Interior of the Science museum, London, UK

Science museums and fairs have clear positive effects in the long term, both for its visitors and for the cities hosting them. This is the main conclusion drawn from the study undertaken in six Spanish cities, where nine scientific culture initiatives (science museums, planetariums, science fairs, etc.) have been analysed. The research has been coordinated by Gema Revuelta, director of the Science, Communication and Society Studies Centre from Pompeu Fabra University (SCS-UPF). Núria Saladié, Mari Carmen Cebrián and Hector Rodríguez, have also participated in the study, which has received funding from the Spanish Foundation for Science and Technology – Ministry of Economy and Competitiveness.

The three main effects on the local community have been found to be:

  • Museums’ and fairs’ contribution to the educational system of the city (and surrounding locations) during school years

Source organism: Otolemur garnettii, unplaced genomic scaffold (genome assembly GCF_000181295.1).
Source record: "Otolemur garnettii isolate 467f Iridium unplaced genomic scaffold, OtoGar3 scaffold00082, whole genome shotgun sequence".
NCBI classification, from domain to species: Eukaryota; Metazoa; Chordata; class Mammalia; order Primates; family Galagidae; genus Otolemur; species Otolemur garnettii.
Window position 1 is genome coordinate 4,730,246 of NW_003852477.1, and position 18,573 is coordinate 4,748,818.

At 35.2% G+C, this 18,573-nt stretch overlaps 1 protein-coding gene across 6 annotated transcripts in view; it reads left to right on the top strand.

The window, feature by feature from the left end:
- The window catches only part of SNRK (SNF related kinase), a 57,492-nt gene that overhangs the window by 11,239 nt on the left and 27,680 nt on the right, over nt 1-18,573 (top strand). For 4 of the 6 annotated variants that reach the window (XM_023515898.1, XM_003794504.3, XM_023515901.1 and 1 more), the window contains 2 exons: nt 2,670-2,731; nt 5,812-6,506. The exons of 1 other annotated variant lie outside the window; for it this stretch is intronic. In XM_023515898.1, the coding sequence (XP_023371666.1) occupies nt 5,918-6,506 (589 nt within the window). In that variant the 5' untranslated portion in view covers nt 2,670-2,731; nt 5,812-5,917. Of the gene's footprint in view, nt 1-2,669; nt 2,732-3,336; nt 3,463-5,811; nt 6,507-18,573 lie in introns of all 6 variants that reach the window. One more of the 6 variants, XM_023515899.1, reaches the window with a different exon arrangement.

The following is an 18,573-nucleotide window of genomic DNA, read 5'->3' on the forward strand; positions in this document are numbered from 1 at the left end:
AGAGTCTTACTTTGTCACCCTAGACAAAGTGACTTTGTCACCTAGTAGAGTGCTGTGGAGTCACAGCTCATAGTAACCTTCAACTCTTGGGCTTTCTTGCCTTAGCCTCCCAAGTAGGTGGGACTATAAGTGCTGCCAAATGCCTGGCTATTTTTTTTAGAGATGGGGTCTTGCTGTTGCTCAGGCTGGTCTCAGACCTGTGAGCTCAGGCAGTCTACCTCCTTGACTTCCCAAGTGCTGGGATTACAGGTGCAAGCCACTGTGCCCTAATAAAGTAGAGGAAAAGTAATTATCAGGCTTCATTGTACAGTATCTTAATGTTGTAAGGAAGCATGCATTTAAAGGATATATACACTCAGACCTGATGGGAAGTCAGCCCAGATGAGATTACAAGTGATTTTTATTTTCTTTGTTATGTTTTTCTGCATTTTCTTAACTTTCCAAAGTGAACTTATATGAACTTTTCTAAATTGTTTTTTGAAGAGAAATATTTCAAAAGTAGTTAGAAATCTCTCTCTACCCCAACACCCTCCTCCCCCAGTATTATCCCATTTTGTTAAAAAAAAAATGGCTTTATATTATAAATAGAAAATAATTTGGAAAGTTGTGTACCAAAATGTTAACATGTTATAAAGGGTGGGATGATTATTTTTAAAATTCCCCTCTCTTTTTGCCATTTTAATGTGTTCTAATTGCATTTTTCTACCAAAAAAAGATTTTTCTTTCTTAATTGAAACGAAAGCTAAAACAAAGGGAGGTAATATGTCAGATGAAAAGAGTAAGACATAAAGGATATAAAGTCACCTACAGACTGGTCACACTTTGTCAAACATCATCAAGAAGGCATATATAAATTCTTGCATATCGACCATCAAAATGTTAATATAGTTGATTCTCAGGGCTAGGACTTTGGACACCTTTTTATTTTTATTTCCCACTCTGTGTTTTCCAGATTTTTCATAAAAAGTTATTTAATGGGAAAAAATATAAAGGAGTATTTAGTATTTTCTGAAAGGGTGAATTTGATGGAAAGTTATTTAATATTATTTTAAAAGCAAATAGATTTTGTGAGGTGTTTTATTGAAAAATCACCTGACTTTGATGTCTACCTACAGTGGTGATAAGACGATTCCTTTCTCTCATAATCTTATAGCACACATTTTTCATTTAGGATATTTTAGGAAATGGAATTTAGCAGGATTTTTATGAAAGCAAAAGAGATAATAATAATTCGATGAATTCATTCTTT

• Impact on the city’s identity and image (specially in providing with characteristics of “cities of scientific culture”)
  • Contribution to the cultural and leisure-time agenda, as well as being an information media for scientific issues

At an individual level, main effects on the visitors are:

  • In the short term, the emotional impact produced by the exhibit, as well as the fact that their curiosity is raised for a while
  • In the long term, recurring visitors highlight that these experiences contributed to their own training during school years (and in some cases, also in the training of adults), as well as to the improved perception of their city in its most scientific side and knowledge production. Some people consider themselves better informed than others regarding particular topics, they look for more information, talk about these issues with their acquaintances or even see themselves as real fans.

Gema Revuelta concludes that “local politicians as well as scholarly and business representatives should take into account these results when planning the cultural activities of a city or when establishing its strategic plans”.

The study has implemented qualitative analysis methodologies (12 focus groups with the participation of almost 100 volunteers, and 8 interviews to different people responsible at the analysed centres). Moreover, a qualitative data-analysis software has been used (Atles Ti WIN, 7.5 version).

Full report here (in Spanish):

Este blog cuenta con la colaboración de la Fundación Española para la Ciencia y la Tecnología – Ministerio de Ciencia e Innovación